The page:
PharmacoEconomics

, Volume 31, Issue 5, pp 415–425 | Cite as

Golimumab for the Treatment of Ankylosing Spondylitis: A NICE Single Technology Appraisal

  • Nigel Armstrong
  • Manuela Joore
  • Thea van Asselt
  • Kate Misso
  • Nathan Manning
  • Florian Tomini
  • Jos Kleijnen
  • Rob Riemsma
Review Article

Abstract

As part of the National Institute for Health and Clinical Excellence (NICE) single technology appraisal (STA) process, the Evidence Review Group (ERG) produced a report to comment on the clinical and cost effectiveness of golimumab (Simponi®, Merck Sharp & Dohme) for the treatment of ankylosing spondylitis (AS) relative to other comparators as presented in the manufacturer’s submission (MS) to NICE. The population was those with active disease who had not responded to conventional therapy. The specified comparators were conventional care and two other tumour necrosis factor alpha (TNF-α) inhibitors (adalimumab and etanercept). Outcomes to be considered were disease activity, functional capacity, disease progression, adverse effects of treatment and health-related quality of life (HR-QOL). There were no head-to-head trials comparing TNF-α inhibitors. The submission included one trial of golimumab versus placebo (the GO-RAISE trial) and additionally seven placebo-controlled randomized controlled trials (RCTs) of other TNF-α inhibitor agents (five with etanercept, and two with adalimumab). The results of these trials were generally a statistically significant improvement from each of the TNF-α inhibitors. A Bayesian mixed treatment comparison (MTC) showed there was generally overlap in the 95 % credible intervals (CrIs) between the TNF-α inhibitors. Exceptions included a greater risk of discontinuation of treatment for golimumab than for etanercept (relative risk [RR] 4.30; 95 % CrI 1.01–18.50). The cost-effectiveness analysis (CEA) compared all of these TNF-α inhibitors. Relative effectiveness was informed only by RR of response (proportion achieving at least a 50 % improvement in Bath AS Disease Activity Index [BASDAI] score; BASDAI50) from the MTC. In the base-case analysis, the incremental cost-effectiveness ratio (ICER) of golimumab versus conventional care was £26,597 and adalimumab and etanercept were extendedly dominated by golimumab. The manufacturer concluded that golimumab is a cost-effective treatment option. Generally, the ERG agreed with the MTC analyses. The main problem was that the MS used data from one trial, which included a period of cross-over. The ERG found some problems with the CEA model, mainly that it did not allow for comparison of TNF-α inhibitor sequences and did not use MTC estimates for treatment discontinuation or adverse events (AEs). The ERG could not correct the sequencing problem, but re-ran the CEA with discontinuations and AEs estimated from the MTC and using the correct trial data. The results of the ERG analysis were that golimumab was extendedly dominated by etanercept, and the preferred treatment was either conventional treatment or etanercept, depending on the ICER threshold. Uncertainty was also substantial. NICE issued guidance (technology appraisal [TA] 233), which recommended golimumab according to the indications described in TA143 for etanercept and adalimumab, i.e. as first-line therapy among the TNF-α inhibitors unless patients are intolerant to one or both alternatives. Given the factors cited by NICE for their decision, the ERG recommends that there should be greater clarity in the NICE methods guidance on handling uncertainty in CEAs as well as the incorporation of benefit from process of care.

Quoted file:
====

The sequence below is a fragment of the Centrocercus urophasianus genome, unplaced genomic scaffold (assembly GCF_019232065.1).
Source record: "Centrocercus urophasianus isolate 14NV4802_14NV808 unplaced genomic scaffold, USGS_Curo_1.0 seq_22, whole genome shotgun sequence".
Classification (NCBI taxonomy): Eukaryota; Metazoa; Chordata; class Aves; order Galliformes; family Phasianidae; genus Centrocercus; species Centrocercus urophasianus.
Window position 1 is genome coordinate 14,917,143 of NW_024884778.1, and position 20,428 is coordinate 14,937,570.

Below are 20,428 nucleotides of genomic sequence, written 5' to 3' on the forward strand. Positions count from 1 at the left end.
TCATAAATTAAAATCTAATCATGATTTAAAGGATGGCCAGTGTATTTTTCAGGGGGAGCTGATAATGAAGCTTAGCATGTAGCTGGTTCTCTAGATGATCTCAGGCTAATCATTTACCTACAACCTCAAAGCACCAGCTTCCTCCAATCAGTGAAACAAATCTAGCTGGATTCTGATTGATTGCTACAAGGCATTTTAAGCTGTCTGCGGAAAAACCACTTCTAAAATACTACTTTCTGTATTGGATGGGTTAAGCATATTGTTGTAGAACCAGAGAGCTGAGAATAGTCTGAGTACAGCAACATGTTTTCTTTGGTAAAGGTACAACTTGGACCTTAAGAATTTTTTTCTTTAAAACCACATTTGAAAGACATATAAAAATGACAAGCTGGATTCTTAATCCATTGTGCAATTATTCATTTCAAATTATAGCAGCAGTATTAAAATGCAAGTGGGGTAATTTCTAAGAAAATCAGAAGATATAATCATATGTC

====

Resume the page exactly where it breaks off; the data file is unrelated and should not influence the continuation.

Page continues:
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Copyright information

© Springer International Publishing Switzerland 2013

Authors and Affiliations

  • Nigel Armstrong
    • 1
  • Manuela Joore
    • 2
  • Thea van Asselt
    • 2
  • Kate Misso
    • 1
  • Nathan Manning
    • 1
  • Florian Tomini
    • 2
  • Jos Kleijnen
    • 1
    • 3
  • Rob Riemsma
    • 1
  1. 1.Kleijnen Systematic Reviews LtdYorkUK
  2. 2.Department of Clinical Epidemiology and Medical Technology AssessmentMaastricht University Medical CentreMaastrichtThe Netherlands
  3. 3.School for Public Health and Primary Care (CAPHRI)Maastricht UniversityMaastrichtThe Netherlands

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